3(p)22(b.cl)2(C.bsn) | 4331 | timp, 3perc, pf(cel) | str.
University Symphony Orchestra; Nicholas Caoile, conductor
Dedicated to my parents, Carl and Linda Reinkemeyer. Made possible through a Rackham Predoctoral Fellowship at the University of Michigan
Lured by the Horizon for Orchestra (2005) was made possible by a Predoctoral Fellowship from The University of Michigan Horace H. Rackham Graduate School and it is lovingly dedicated by my parents, Carl and Linda. It was premiered by The University of Michigan Symphony Orchestra, conducted by Nikolas Caoile, on March 14, 2006 at Hill Auditorium, Ann Arbor, Michigan.
The work unfolds through five attacca movements or “snapshots” of the Pacific Northwest.
I. Growth examines the adaptability, hopeful nature, and adventurous spirit of the people who lived in the region during the late nineteenth- and early twentieth-centuries. Since the 1840s and into the present, people have moved west with the hope of building a better life. This led to boomtowns throughout the region during the gold rush period (1848-56) and logging camps during the Depression-era (1929-41).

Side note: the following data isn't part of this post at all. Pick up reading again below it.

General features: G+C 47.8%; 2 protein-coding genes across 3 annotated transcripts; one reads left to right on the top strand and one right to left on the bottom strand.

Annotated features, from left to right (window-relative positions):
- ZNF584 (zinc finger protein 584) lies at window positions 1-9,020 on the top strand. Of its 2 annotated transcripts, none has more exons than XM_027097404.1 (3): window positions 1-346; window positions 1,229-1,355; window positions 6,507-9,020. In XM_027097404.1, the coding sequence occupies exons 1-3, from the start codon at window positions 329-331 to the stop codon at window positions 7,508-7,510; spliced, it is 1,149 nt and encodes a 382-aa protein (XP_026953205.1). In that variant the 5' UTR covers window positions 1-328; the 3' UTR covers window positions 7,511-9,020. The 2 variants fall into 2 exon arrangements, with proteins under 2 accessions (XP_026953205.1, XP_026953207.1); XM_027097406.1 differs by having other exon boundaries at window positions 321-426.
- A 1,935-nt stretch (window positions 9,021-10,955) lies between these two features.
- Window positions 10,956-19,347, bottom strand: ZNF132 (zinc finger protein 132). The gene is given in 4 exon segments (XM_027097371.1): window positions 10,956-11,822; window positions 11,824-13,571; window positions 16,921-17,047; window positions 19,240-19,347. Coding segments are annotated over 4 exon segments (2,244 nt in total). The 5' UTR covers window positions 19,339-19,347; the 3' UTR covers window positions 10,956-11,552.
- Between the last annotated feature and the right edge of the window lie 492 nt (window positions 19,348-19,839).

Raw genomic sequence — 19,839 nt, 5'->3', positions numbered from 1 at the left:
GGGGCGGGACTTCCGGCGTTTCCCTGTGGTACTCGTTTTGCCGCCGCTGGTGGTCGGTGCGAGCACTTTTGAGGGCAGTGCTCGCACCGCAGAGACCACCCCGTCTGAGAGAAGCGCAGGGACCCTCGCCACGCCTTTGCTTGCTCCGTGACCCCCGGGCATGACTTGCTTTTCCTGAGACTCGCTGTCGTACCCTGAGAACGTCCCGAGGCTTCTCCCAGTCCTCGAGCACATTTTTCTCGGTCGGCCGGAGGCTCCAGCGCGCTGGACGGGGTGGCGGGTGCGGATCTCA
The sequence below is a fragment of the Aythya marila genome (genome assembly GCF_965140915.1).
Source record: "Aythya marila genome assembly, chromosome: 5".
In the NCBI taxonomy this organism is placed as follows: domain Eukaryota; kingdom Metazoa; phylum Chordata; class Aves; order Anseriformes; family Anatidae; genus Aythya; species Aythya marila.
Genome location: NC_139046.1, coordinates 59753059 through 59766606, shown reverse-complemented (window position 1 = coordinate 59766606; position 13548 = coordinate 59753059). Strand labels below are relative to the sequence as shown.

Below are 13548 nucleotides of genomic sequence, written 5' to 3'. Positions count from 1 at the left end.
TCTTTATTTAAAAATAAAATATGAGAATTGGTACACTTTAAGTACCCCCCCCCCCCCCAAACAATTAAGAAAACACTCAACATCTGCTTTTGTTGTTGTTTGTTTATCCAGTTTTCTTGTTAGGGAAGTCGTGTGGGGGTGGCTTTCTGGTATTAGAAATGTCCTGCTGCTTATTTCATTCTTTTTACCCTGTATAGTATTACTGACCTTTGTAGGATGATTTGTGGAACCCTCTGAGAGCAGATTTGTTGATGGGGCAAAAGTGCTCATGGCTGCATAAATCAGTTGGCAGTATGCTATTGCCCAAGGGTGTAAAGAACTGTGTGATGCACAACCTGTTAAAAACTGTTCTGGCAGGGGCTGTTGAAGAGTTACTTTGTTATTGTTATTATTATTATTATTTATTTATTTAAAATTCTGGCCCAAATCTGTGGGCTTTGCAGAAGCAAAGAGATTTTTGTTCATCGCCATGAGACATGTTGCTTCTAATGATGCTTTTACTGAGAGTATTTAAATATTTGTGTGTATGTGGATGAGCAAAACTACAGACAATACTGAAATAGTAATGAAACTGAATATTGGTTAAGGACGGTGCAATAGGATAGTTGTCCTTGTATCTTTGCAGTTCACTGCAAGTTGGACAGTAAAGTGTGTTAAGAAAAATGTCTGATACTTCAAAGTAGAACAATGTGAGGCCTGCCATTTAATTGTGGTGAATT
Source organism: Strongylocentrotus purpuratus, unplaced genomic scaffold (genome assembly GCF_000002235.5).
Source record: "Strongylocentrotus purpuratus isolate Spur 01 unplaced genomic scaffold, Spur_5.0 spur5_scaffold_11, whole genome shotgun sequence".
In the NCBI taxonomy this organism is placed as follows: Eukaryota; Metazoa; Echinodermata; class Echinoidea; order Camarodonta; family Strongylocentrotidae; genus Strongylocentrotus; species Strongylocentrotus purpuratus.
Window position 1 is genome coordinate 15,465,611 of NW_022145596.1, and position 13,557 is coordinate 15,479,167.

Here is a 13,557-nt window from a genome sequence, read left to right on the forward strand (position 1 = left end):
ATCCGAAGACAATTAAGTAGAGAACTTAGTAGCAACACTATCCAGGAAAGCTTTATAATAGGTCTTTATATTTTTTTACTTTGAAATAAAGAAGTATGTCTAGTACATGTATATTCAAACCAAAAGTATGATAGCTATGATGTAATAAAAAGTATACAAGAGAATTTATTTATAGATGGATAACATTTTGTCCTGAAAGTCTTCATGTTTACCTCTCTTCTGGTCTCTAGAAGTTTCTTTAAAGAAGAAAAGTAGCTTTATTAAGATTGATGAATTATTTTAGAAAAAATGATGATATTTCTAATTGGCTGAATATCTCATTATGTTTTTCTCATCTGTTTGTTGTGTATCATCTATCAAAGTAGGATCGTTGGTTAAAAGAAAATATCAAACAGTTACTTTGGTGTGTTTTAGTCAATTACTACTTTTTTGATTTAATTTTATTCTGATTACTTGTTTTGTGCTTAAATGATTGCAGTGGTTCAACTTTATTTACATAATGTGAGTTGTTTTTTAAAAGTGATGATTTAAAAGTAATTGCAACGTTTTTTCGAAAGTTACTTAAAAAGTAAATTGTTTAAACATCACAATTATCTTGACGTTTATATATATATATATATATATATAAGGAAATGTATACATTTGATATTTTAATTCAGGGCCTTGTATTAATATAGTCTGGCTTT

II. Rust is based on a set of photographs taken by the composer in 2004, which examine the contrast between the rich natural beauty of the region with evidence of the dire economic depression that follows the collapse of an exploitative industry.
III. Currents considers the Columbia River Basin that extends from Oregon to Canada, and from the Pacific Ocean to Idaho; it provides food, commerce, hydroelectric power, and recreational entertainment for the region. The river’s magnificent beauty and surprisingly treacherous undercurrents inspire two musical motives which guide the listener through the movement.
IV. Cut focuses on the dual nature of the logging industry as both an employer of thousands of people and the catalyst for severe environmental changes in the region. This drama is underscored by juxtaposing a dissonant harmonic language with stark woodwind interjections and string pizzicati.
V. Return is inspired by photographs taken by the composer in 2004 of abandoned barns being re-absorbed by nature. Framed in a tonal harmonic musical language, musical materials from the previous four movements are combined to evoke how the end of one entity can foster and enrich that which follows.
- Notes by Andrea Reinkemeyer
These notes may be used with proper attribution.
University of Michigan Symphony Orchestra; Nicholas Caoile, conductor >
Contact me to request access to a recording by a professional orchestra.